Language, Text and Script
The research concentration “Language, Text, and Script” focuses on the study of the Byzantine Greek language and its development as well as on critical editions of Byzantine texts in conjunction with manuscript studies.
In addition to analysing the Byzantine vocabulary in the Lexikon zur byzantinischen Gräzität, new methods inspired by historical sociolinguistics are applied to the interpretation of Byzantine texts. As regards literary genres, projects about Byzantine poetry from 1081 until 1204 and Byzantine epigrams (with an edition of a corpus of all epigrams on art objects) are parts of this research focus.
The edition projects are divided into documentary texts (i. e. products of the imperial and patriarchal chanceries, including the documents of the Register of the Patriarchate of Constantinople [PRK]) and the literary texts of Nicephorus Callistu Xanthopulus (Ecclesiastical History), of Philippus Monotropus (Dioptra), of the Chronicon Paschale, and the Metrical Paraphrasis of the Psalms by Manuel Philes . Here too, the editors adopt new methods with regard to audience relevance by taking into account the text division in cola through Byzantine punctuation (stixis) as attested by the manuscripts.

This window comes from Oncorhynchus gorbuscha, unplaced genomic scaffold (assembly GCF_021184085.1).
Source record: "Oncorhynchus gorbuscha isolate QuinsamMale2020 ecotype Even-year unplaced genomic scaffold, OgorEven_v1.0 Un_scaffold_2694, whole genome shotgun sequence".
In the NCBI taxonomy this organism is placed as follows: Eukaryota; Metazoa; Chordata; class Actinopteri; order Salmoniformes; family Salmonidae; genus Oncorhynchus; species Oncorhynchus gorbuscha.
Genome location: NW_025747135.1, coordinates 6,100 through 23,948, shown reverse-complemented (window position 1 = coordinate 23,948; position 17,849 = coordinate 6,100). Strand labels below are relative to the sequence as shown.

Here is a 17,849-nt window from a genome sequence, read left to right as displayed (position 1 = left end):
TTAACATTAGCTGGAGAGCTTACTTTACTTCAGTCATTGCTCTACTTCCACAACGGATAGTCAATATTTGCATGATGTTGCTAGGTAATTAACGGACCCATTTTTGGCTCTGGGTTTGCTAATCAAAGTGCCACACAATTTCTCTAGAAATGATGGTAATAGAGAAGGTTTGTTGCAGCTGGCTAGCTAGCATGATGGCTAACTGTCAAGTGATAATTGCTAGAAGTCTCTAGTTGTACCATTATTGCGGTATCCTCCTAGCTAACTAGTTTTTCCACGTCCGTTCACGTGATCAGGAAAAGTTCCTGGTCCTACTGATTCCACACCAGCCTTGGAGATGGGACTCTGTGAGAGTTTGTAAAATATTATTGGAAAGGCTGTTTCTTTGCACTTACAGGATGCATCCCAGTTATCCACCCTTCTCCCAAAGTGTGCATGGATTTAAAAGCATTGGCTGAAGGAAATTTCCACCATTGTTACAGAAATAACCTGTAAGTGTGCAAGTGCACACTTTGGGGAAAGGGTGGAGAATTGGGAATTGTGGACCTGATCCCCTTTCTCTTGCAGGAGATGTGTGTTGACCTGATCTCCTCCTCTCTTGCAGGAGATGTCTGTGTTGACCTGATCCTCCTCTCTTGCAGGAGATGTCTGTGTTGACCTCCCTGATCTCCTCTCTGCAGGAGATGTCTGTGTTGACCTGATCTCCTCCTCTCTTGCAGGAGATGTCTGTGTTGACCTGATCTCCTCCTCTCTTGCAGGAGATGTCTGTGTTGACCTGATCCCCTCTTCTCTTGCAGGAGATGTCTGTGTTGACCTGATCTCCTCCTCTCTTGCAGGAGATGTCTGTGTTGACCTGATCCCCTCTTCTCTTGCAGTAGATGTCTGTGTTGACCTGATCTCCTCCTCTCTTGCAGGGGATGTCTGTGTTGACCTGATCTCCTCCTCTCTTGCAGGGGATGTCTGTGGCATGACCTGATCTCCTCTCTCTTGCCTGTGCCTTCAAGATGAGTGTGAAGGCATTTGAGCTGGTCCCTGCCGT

A further focus promotes the tradition of the Viennese School in the study of palaeography through research on Greek scribes and on Byzantine writing and reading culture, especially on the basis of the Greek manuscripts in the Austrian National Library. In continuation and addition to the establishment of basic corpora on Greek scribes (Repertorium der griechischen Kopisten), the development of prosopographic palaeography as a new research approach highlights the socio-cultural aspects of script and book in Byzantine society, along with the issues of literary education and reading culture in Byzantium (e. g. in the transmission of the works of Demosthenes). In continuation of a path-breaking EU project (Rinascimento Virtuale), the Viennese research on Greek palimpsest has assumed a leading role in this regard; two projects (including the newly discovered Scythica Vindobonensia of Dexippus) deal with the study and analysis of the Greek palimpsests of the Austrian National Library with the help of new technologies, and aim to make these results accessible through editions of hitherto unknown texts (or text variants) and special studies.